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  • PART III.
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    This is a reasonable command. 1. Because it requires man to use his powers in a reasonable manner. If it is right for God to require men obey, then it is right he should require them to purpose it. 2. Because man actually have the control of their mental and moral powers. 3. Because they are constantly in the habit of controlling their powers, and of changing their purposes and designs every day. And it is strange, that when the motives for a change are infinite, they should have no power to make it. 4. Because it is as easy to purpose right, as to purpose wrong; and one would think, infinitely more so. How comes it then, that men cannot purpose right? The fact is, it would be infinitely impossible not to do it, if men did not resist all the infinite motives to purpose right. 5. Because it is indispensable to their good; it is only, in other words, commanding them to be happy.

    REMARKS. 1. As Adam did, so have all sinners made themselves wicked hearts, without the concurrence of a divine influence. Children, when they begin to act, make their hearts wicked, by setting out with a purpose of selfgratification.

    Seeking their own happiness, they soon violate the commands of God and become sinful. 2. The idea of a sinner’s being passive in regeneration, is calculated to destroy souls. It involves the absurdity of his having a passive volition. 3. Every impenitent sinner is infinitely guilty, for not making himself a new heart; for not going the whole length of performing the work himself. 4. To say “I can’t love God and repent,” is to plead one sin for the commission of another. 5. This view illustrates the nature of the sinner’s dependence on the Spirit of God. The only necessity for his aid or influence, lies in the sinner’s pertinacious obstinacy; and when he converts the sinner, he only overcomes that obstinacy. 6. The Spirit uses means in producing conversion. He does not come and take right hold of the heart and perform an operation upon it; but he presents motives by means of the truth; he persuades, and the sinner yields to his persuasion. Many have supposed that he moves, by a direct and immediate act, either upon the motive to give it efficiency, or upon the mind to make it willing. But there is no mystery about it. Every Christian knows how he was induced to change his governing purpose or his heart.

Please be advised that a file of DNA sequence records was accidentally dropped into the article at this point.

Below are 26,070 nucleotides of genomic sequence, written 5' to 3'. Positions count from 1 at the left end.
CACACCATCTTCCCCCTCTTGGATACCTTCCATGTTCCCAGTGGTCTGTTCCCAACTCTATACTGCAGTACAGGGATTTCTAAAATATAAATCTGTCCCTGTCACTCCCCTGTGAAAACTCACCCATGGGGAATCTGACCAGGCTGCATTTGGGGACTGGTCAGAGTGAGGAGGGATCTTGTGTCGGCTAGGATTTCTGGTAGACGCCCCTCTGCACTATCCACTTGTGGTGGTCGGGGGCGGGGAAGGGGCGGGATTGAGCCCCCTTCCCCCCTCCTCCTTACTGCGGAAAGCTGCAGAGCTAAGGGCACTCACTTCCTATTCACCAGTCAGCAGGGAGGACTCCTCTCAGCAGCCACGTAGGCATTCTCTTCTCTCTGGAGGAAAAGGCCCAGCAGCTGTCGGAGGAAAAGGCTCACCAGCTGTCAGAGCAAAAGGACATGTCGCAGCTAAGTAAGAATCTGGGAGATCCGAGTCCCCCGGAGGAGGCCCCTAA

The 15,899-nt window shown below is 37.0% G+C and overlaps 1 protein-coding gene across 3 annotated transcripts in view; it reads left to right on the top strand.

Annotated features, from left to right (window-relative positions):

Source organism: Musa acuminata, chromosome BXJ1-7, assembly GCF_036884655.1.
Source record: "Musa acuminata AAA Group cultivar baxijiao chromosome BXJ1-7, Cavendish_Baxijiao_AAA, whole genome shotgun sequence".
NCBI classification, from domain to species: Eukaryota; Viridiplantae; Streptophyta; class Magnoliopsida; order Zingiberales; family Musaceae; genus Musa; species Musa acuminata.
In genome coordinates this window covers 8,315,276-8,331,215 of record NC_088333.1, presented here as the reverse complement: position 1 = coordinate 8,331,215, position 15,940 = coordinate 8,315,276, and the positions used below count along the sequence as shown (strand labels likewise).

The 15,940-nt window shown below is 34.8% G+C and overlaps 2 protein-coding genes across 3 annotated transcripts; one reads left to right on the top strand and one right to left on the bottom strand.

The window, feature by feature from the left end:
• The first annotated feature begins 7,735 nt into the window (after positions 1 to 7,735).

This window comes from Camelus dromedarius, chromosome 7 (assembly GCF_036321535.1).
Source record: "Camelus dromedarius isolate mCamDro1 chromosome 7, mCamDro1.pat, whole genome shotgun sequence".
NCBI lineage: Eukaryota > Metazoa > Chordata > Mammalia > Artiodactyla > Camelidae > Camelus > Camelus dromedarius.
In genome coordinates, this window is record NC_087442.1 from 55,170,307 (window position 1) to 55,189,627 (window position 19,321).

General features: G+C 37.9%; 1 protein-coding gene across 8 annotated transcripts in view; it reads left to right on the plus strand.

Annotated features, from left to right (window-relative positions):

He was convinced and persuaded, and freely gave his own heart to God without compulsion. And I know not which is the greater infidel, he that denies the agency of the Spirit in conversion; or he that believes God has provided means which are not adapted to the end for which they are employed. 7. There is a sense in which a sinner does make a new heart. There is also a sense in which God does it; another, in which a preacher does it; and another, in which the truth or the word of God does it. The bible employs expressions regarding conversion, in these four different ways. It is ascribed to the subject, the sinner himself; he changes his own heart. It is ascribed to the instrument, or the preacher; he converts sinners and saves souls from death. It is ascribed to the means, or the word; men are begotten by the word of truth. It is ascribed to God, or the Spirit; they are born again by the Spirit. A person is walking near Niagara Falls, and sees a man approaching from the opposite direction towards the precipice, who seems to be lost in a reverie. He is advancing directly to the verge of the precipice, unconscious of danger, and heedless of his footsteps. He has just raised his foot to step off, when the other spies his danger and cries out, Stop! He is roused, turns at the critical moment and is saved. People gather round, and the rescued man in great agitation relates the occurrence. “That man,” says he, “has saved my life.” “But how?” “O he called to me at the very moment I was stepping off, and that word, stop, snatched me from destruction. O if I had not turned that instant, I should have been dashed to pieces. O it was the mercy of God that kept me from a horrid death.” This illustrates the use of those four kinds of expression in the bible, in reference to the conversion of a sinner, with one exception. In the case supposed, there was only the voice of the man who gave the alarm; but in conversion, there is both the voice of the preacher, and the voice of the Spirit; the preacher cries, “Stop,” and the Spirit cries, “Stop,” also. 8. If sinners will not yield to truth, they will inevitably be lost. 9. We see the consistency of using means for the conversion of sinners. 10. It is more probable that sinners will be converted under the voice of the living minister, than afterwards. Some have supposed it will hardly do to urge sinners to repent right on the spot, lest they should some how get a false hope. Better to exhibit the truth, and let them go home to reflect and pray, and there give their hearts to God more deliberately. But how does, the lawyer do, when he resolves to change the hearts of the jury and gain his cause? Does he say, I will make a speech of half an hour or three quarters, state the law, and the facts, and the arguments and dismiss them to their room for calm deliberation? No; he plies all his efforts to change their hearts while he is speaking; and so should ministers, when pleading with sinners. 11. When ministers do not understand this subject, they use means for the conversion of sinners to little or no purpose. 12. If you are expecting any other agency, than that which accompanies the means, you will wait in vain. 13. As you are able to change your own hearts, the great point of responsibility lies right there. To change your own hearts will save you; nothing else can; and on that point is suspended your eternal destiny.

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